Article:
The Washington Capitals have implemented a few system tweaks to this season’s overarching game plan, and after 14 games, the changes appear to be paying early dividends. However, the new tweaks also include increased risk in certain areas of their game, which will partially rely on goaltenders stopping the breakaway and odd man rush.
Capitals General Manager Brian MacLellan discussed the system changes with Pierre LeBrun last week in Toronto. “We’ve tried to add a couple of things system-wise that make us more aggressive and make us play at a faster pace. We’ve probably been a little inconsistent in that, but overall it’s been good.”
A good example of the new system tweaks can be derived from the Caps-Maple Leafs game this past Tuesday. In the following sequence Nicklas Backstrom and John Carlson work quickly to exit the zone, with Carlson making a three-line pass, off the wall, to Ovechkin who has boxed out his opposing player. And just like that, Ovechkin has setup in the zone, and the Capitals are on the attack.
You will also notice a relatively new twist, as Ovechkin quickly works the puck across the ice, perpendicular to the slot. He first tries the trailing Oshie on the door step, but to no avail. Then John Carlson collects the puck and fires one of his two shots in the sequence, also to no avail. Ovechkin would receive the puck later in the sequence and make a pass across the ice, off of the opposite wall, to Carlson who is camped out at the right faceoff dot. The puck bounces off of the wall and right in Carlson’s lap. Carlson let’s it rip, unimpeded, for the Capitals goal.
The entire sequence, from when Backstrom collects the puck behind the Capitals goal to the ultimate goal by Carlson takes 19 seconds, and includes three shots on goal. Turn and burn. That’s fast.
John Carlson has been one of the early benefactors of the new system tweaks. Carlson is off to the best start in his 11-year NHL career, scoring wise. He has seven goals and 16 assists in 14 games played so far this season. He is currently tied for third in the league in points.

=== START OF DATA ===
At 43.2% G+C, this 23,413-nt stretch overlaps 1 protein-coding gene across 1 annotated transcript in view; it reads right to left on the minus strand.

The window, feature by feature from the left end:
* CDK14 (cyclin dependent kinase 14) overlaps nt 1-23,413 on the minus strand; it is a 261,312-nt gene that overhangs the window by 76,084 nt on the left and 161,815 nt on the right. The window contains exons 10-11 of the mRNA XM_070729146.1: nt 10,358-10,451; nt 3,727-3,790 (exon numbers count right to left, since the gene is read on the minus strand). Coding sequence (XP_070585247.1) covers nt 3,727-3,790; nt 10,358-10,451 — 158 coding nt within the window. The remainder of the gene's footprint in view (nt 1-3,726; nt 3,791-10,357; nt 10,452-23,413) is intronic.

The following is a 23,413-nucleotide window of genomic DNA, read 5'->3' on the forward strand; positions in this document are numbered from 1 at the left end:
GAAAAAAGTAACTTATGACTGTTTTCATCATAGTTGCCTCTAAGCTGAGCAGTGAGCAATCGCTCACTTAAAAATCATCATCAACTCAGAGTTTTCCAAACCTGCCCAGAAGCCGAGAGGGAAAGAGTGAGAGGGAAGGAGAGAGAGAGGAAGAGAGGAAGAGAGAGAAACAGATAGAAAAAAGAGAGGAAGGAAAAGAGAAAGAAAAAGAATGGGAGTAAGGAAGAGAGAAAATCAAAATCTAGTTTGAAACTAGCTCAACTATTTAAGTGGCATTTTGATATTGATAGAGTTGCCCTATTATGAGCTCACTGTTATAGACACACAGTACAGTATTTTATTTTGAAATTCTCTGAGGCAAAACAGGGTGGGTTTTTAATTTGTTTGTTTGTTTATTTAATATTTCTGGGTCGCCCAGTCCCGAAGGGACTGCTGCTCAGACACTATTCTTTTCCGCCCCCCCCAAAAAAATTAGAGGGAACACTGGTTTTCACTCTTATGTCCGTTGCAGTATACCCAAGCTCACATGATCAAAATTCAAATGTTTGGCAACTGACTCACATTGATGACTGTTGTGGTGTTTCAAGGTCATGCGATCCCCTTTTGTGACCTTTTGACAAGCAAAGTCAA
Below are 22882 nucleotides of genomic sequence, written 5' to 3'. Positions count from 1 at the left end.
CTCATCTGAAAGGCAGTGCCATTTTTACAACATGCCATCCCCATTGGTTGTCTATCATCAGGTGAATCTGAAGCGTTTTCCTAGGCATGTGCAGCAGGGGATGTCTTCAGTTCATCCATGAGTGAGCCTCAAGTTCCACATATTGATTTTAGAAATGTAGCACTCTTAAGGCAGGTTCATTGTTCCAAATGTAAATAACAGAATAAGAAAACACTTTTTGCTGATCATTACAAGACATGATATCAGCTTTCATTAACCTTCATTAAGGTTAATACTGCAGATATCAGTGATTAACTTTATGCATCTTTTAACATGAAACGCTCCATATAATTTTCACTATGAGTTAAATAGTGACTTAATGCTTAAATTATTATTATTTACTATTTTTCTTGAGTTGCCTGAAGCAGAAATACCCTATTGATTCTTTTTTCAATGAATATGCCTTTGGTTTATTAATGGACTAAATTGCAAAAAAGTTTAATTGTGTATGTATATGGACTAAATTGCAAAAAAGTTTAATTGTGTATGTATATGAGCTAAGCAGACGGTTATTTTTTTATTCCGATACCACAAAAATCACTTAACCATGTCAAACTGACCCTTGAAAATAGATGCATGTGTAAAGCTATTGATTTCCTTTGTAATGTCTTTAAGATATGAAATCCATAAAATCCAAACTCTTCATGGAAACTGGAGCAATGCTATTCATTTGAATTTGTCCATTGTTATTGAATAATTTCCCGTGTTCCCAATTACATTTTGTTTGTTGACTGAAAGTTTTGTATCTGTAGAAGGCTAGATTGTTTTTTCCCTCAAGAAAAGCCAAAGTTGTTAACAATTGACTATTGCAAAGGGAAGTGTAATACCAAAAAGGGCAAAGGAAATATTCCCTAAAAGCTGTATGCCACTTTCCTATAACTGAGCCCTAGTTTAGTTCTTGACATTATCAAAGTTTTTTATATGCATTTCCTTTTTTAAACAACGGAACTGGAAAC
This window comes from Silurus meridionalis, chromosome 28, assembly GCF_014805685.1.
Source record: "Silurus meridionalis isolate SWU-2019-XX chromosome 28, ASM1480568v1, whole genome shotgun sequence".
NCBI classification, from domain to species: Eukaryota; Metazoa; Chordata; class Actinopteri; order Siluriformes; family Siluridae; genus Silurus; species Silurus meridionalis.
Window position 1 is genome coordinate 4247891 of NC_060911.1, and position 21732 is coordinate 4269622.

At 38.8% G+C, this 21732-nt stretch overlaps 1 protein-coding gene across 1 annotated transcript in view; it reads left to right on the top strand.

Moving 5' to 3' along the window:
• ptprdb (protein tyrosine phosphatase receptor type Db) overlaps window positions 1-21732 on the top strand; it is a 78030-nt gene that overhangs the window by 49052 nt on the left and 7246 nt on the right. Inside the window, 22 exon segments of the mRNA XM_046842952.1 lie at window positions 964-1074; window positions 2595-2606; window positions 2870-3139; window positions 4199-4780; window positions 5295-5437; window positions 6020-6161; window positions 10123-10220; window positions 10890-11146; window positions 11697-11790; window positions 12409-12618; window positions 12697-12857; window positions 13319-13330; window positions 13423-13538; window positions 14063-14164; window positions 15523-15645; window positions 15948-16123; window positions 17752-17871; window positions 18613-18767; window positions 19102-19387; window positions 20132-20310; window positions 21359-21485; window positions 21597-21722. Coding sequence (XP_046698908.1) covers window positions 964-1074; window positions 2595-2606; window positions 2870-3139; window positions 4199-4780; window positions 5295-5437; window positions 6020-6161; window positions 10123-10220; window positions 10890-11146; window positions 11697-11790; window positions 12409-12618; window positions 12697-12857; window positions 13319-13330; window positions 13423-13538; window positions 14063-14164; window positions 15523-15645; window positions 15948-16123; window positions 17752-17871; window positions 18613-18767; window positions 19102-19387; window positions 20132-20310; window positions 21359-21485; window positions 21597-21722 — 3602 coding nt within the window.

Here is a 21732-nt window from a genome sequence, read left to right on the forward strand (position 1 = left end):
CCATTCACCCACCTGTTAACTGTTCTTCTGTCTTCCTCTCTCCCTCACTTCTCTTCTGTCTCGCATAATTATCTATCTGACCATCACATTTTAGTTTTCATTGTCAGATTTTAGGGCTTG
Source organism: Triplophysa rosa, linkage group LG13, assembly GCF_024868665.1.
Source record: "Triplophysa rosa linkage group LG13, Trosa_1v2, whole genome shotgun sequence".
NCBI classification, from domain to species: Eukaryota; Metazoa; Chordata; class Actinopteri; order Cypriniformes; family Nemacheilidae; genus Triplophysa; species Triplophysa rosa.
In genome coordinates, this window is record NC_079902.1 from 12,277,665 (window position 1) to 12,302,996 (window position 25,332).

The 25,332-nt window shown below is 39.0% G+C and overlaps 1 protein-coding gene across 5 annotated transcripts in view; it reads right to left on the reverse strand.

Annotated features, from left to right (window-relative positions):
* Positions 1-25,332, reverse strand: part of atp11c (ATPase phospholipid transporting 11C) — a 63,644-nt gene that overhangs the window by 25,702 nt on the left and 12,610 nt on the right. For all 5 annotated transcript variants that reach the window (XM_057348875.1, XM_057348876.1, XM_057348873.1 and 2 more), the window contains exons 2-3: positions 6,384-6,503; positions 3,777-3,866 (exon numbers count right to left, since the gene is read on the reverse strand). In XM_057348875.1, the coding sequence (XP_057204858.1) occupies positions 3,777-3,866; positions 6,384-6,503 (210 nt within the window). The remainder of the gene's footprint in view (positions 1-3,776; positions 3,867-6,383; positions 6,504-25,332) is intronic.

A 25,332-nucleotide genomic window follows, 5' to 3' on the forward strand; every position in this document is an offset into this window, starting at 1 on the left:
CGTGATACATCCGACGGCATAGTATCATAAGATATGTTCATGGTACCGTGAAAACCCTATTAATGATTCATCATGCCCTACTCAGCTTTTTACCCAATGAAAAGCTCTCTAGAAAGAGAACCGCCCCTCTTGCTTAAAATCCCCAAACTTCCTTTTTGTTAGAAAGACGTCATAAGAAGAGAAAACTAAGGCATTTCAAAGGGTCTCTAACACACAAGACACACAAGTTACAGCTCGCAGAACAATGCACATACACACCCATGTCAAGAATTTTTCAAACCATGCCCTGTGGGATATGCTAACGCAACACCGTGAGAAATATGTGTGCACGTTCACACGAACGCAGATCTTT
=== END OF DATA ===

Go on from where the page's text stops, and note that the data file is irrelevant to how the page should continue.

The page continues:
As with most things in this universe, there is a yin to the yang. The Capitals are pressuring (pinching) more, which leaves Caps defensemen vulnerable to being beat back up the ice. The changes have also led to increased chances against at times. When defensemen pinch more, you need to have a goaltender ready for additional breakaways and odd man rushes. So far the Capitals netminders have been up to the task.
Braden Holtby was asked about the new tweaks to the system, and gave his goaltenders viewpoint to Elliot Friedman in this week’s 31 Thoughts. “It’s different,” he said with a smile, “but I like the challenge.” What’s different about it? “The odd-man rushes against,” he replied. More of them? “It’s more like they come at you from different places.”
The Capitals went 9-2-3 in their first 14 games, which included nine road games, and are currently atop the metro division. That’s the ultimate metric in the end. However, the team is a rather pedestrian +8 in goal differential, which bears watching.
In the end, will the intensified pressure outweigh the break aways and odd man rushes? That will be one of the the keys to the ultimate success, or lack thereof, of the changes. Also, how will defenses prepare for these changes now that there is plenty of video on streets? Finally, can the Capitals defenseman find the perfect balance of increased pressure and protecting the defensive zone.
We will continue to monitor and eventually conduct a metrics-based review and assessment of the changes.
By Jon Sorensen